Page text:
Why doesn’t the IRS allow everybody to file their tax returns online for free? The answer, of course, is the same as in the case of the lack of regulation of cable and internet access: Forbearance from obvious and efficient public answers allows economic waste/corporate profit ranching. By keeping the IRS from running its own e-file system, the overclass is able to sell the simple software needed for that task at high, annually repeated prices.
Meanwhile, Leslie Savan, who advises BBM critics to “follow the flattery,” must be laughing herself silly watching the insipid, truth-concealing pitches of the resulting rip-offs:
Aside from the sickening spectacle of watching the self-same corporate oligopoly that lobbied to block simple reason flatter its victims for remaining ignorant of such basic realities, one has to ask: Why not just fill out the paper forms? TurboTax costs at least $50. A stamp is now 49¢. How amazingly dumb is it to prefer the former to the latter?
Thursday, March 27th, 2014
In the United States, our overclass has used its ownership of politics to prevent serious regulation of communications infrastructure, to say nothing of public ownership. As a natural result, we get the highest prices and worst services in the supposedly developed world.
Of course, a small part of the gargantuan cash geysers the overclass reaps from such a sweetheart set-up is used in marketing the overpriced, inferior products underlying its profit ranches.
Having no rational product differences or genuine technological breakthroughs to describe, such marketing is always mere empty manipulation.
Consider this perhaps familiar example:
How, one might wonder, could such unfunny and ham-handed irrelevancies be profitable to AT&T? What’s the business rationale? Is AT&T stoned?
Turns out, as always, not in the least.
Per an Ad Age story titled “How Big Data Shapes AT&T’s Advertising Creative,” there’s rather rigorous method to the apparent superfluity:
It’s Not Complicated” may have been its name, but the insights that drove one of AT&T’s most successful ad campaigns ever were based on a massive three-year big-data project that was plenty complex.
The campaign featuring comedian Beck Bennett and little kids in a classroom was the product of a three-year project. It involved an analysis of 40 copy-test variables and tagging 370 AT&T and competitive wireless communications ads on everything from the type of humor used and how characters interact to type of storyline.
The BBDO-created campaign that resulted from the analysis generated an additional $50 million in sales in AT&T’s estimation, said Greg Pharo, director-market research and analysis for the telecom in a presentation at the Advertising Research Foundation’s Re:Think 2014 conference in New York today.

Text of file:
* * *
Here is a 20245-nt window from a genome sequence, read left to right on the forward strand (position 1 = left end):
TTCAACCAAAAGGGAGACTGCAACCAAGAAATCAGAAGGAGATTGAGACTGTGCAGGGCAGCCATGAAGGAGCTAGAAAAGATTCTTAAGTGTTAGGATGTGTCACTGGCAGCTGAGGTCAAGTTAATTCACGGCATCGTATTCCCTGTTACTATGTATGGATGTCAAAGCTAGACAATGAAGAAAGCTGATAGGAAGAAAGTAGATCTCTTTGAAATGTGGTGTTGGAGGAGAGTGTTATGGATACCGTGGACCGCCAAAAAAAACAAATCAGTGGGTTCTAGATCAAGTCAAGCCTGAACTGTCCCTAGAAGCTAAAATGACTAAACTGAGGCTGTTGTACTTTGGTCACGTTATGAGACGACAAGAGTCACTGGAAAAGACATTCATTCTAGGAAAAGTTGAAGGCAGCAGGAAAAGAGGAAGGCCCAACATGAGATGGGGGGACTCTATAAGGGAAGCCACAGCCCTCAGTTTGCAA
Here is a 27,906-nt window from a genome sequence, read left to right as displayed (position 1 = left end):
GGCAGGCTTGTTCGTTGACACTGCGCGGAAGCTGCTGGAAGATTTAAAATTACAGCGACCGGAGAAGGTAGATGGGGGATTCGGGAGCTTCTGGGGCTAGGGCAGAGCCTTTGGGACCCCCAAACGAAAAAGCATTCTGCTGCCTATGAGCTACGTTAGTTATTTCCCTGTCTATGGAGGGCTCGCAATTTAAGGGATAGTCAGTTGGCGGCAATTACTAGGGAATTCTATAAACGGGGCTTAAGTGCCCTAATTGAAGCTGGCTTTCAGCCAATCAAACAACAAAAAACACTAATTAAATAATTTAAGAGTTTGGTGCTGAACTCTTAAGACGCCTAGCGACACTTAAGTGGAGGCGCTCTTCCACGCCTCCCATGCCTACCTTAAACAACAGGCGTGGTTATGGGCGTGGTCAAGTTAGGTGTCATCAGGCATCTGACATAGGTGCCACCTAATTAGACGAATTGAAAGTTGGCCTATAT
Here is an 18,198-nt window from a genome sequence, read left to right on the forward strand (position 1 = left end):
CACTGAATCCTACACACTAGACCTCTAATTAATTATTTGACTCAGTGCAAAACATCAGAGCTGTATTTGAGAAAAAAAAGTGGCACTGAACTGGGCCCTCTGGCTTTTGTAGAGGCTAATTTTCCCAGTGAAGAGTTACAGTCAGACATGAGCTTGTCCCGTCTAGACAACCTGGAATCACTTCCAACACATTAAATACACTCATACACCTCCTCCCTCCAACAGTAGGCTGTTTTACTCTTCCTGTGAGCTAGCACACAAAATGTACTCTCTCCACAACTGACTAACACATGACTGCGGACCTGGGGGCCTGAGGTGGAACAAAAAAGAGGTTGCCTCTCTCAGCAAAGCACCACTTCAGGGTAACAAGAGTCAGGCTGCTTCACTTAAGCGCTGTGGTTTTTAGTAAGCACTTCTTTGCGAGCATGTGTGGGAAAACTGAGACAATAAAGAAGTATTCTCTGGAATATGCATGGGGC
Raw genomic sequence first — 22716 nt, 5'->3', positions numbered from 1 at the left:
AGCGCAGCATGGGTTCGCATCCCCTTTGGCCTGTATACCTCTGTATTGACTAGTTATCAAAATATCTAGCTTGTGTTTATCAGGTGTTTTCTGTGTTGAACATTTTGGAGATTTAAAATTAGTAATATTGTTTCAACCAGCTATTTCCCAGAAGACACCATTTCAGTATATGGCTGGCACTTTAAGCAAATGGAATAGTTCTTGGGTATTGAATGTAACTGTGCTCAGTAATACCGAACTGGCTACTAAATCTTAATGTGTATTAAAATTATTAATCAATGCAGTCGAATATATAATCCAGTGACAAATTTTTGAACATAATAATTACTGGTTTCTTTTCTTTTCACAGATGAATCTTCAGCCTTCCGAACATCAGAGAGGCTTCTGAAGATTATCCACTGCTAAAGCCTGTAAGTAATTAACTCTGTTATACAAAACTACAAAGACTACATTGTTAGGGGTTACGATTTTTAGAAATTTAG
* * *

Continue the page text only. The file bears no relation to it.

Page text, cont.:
Here’s how that happens, per Ad Age‘s report:
Mr. Pharo and AT&T Senior Data Scientist Damon Samuel, who made the switch from working on the telecom company’s marketing-mix analytics team to working on the project, delved into sometimes surprising details about what works and what doesn’t in their ads and those of rivals. Among the lessons:
-Ads with storylines are very effective
-Informative demonstrations boost ad performance
-Simple outperforms complicated
-Slice-of-life and transactional or promotional ads can both work
-Humor is effective at driving recall, brand favorability and likeability, but not all types of humor are equal
-Character interaction matters a lot
Of course, some of those lessons have guided TV advertising since Mrs. Olsen was pouring coffee for Procter & Gamble Co. and Folgers in the 1960s. But AT&T’s analysis has helped delve deeper into exactly how elements work, particularly humor.
The team, along with its market-research shop Added Value, painstakingly code commercials for such things as the type of humor. And they found, according to Mr. Pharo, that ads featuring humor deemed clever, sarcastic or snarky tend to outperform ads with silly humor (though Mr. Samuel noted that ads with darkly sarcastic humor tend to underperform).
While ads with storylines do better generally, those with complex storylines, too many scenes or vignettes and complicated visual montages “underperformed very significantly,” Mr. Samuel said. “Thirty seconds is just not enough time to share all the story elements and come to a resolution.”
Particularly effective are ads with informative presentations when a character explains the benefits and presentation of a product, Mr. Pharo said.
While people demonstrating product benefits works, just showing phones and benefits, or what Mr. Samuel termed “phone porn,” doesn’t. At best, such primitive product demos drive a shift in the mix of handset types sold without increasing total sales.
The rewards for AT&T are substantial, Mr. Pharo said, with the project showing that 25% of AT&T’s total sales are driven by media advertising and 10% from TV alone. Creative quality and tonality rather than media weight or placement account for a third of TV ads’ impact.
Such are the building blocks of our market-totalitarian culture.